Draft speed management plan and maps
Proposed speed limit changes on local roads
More information about the proposed speed limits
Our draft plan will set out a consistent approach for setting speed limits across the district.
The proposed speeds in the draft plan align closer with nationally determined Safe and Appropriate Speeds while also responding to our region’s unique problems. We've also considered previous feedback from the community along with particular emphasis on lowering speeds around schools, marae, sport facilities, shopping centres and beaches.
To gain national speed management consistency across New Zealand, councils must align with Waka Kotahi’s Speed Management Framework.
Frequently asked questions
Unsafe speeds are speeds that will increase the severity of crashes when they occur. They're speeds that represent significant risk of serious harm or damage to property in relation to the surrounding environment.
Safe and appropriate speeds
The safe and appropriate speed is defined as the travel speed that's appropriate for a road's function, design, safety and use.
The safe and appropriate speeds recommended to Council by Waka Kotahi NZTA are based on criteria set out in the New Zealand Speed Management Guide.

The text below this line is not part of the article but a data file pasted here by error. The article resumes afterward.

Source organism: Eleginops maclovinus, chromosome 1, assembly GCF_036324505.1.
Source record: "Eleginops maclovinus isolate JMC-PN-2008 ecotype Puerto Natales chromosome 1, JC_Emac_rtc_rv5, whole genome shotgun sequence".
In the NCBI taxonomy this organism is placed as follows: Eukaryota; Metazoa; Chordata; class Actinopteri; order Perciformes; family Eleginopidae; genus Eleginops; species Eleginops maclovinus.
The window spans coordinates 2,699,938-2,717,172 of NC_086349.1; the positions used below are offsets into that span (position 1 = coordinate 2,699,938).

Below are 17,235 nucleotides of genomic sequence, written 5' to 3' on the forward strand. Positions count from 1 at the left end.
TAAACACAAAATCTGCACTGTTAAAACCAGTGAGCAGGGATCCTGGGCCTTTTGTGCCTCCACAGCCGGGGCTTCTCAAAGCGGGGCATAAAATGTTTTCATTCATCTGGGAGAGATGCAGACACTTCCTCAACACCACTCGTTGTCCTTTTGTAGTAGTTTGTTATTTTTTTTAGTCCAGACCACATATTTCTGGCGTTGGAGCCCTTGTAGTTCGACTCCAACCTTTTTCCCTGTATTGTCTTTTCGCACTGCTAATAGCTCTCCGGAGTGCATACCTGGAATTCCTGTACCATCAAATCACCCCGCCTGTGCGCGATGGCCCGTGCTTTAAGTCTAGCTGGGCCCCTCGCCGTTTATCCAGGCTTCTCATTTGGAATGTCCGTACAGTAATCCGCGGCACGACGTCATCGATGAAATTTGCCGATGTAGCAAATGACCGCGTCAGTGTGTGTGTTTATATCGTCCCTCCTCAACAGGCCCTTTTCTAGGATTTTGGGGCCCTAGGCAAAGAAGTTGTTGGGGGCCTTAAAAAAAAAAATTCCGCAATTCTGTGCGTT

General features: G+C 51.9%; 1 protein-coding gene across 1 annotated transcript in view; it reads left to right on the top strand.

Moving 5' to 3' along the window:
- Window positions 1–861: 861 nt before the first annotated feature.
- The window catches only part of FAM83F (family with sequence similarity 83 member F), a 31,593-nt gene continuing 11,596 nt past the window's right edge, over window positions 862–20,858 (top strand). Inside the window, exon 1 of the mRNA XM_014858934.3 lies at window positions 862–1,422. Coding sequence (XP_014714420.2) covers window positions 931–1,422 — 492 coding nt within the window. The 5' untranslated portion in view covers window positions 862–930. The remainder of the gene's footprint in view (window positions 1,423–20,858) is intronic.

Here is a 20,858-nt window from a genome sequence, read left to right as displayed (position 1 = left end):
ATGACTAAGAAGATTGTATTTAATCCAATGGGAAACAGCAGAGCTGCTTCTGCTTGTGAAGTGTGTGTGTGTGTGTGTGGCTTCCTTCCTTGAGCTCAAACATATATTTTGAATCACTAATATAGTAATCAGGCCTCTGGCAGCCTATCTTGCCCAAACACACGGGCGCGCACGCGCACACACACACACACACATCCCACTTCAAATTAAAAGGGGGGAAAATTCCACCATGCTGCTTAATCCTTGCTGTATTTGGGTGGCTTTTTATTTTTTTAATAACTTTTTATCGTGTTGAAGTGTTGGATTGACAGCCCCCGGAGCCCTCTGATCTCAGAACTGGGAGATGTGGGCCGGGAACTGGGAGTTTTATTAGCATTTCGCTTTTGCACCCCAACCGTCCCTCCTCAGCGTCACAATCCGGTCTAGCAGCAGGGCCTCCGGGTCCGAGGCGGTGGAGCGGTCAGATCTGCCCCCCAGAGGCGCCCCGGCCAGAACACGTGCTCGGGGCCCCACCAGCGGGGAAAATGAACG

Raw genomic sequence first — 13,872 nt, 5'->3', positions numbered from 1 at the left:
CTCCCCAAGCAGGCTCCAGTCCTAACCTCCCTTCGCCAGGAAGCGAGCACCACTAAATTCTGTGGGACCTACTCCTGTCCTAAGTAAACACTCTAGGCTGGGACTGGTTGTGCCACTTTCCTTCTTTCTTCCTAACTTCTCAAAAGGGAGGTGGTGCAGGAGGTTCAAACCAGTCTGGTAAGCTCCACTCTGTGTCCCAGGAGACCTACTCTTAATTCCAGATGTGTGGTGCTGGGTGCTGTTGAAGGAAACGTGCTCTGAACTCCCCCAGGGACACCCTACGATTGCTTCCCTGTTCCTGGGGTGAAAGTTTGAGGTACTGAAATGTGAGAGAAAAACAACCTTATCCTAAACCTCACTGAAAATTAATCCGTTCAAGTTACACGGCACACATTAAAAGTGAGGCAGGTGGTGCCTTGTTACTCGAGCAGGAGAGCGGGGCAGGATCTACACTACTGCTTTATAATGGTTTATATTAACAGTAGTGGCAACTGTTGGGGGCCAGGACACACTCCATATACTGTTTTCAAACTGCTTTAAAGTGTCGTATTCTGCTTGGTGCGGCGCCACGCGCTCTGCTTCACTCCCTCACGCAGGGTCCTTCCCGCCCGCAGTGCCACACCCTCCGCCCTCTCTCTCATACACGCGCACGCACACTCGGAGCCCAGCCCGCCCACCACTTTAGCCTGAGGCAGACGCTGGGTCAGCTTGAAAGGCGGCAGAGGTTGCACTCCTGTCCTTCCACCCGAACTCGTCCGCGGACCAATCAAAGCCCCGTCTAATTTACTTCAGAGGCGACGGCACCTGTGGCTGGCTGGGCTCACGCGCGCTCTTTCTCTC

Speed review is a technical assessment of the road to find out information like crash history, average speed vehicles are travelling on the road, number of vehicles per day using the road, and what's happening around the road such as schools, marae, businesses, housing etc.
On average, one person is killed every day on New Zealand's roads and another 7 are seriously injured.
Ministry of Transport believe that deaths or serious injuries should not be an inevitable cost of travelling.
The Road to Zero strategy, developed by the Ministry of Transport, sets a vision for a New Zealand where no one is killed or seriously injured in road crashes.
The strategy includes guiding principles for how the road network is designed and how road safety decisions are made, and sets out targets for 2030 and beyond.
It defines 5 areas to focus on over the next decade and includes a framework for how this will be held to account.
This framework includes the introduction of a new approach to tackling unsafe speeds with the aim to improve how speed management is carried out in New Zealand.
To gain national speed management consistency across New Zealand, councils are required to align with the Waka Kotahi NZ Transport Agency speed management framework.
Our proposed speed limit maps for our district’s local roads have been drafted to align with the speed management framework.
The speed limits are intended to align with nationally determined safe and appropriate speeds. We've also taken into consideration our region’s unique issues and previous community feedback received on on lowering speeds around schools, marae and beaches.
What about the rest of the country?
To gain national speed management consistency across New Zealand, councils must align with the Waka Kotahi speed management framework which requires each region to develop a speed management plan.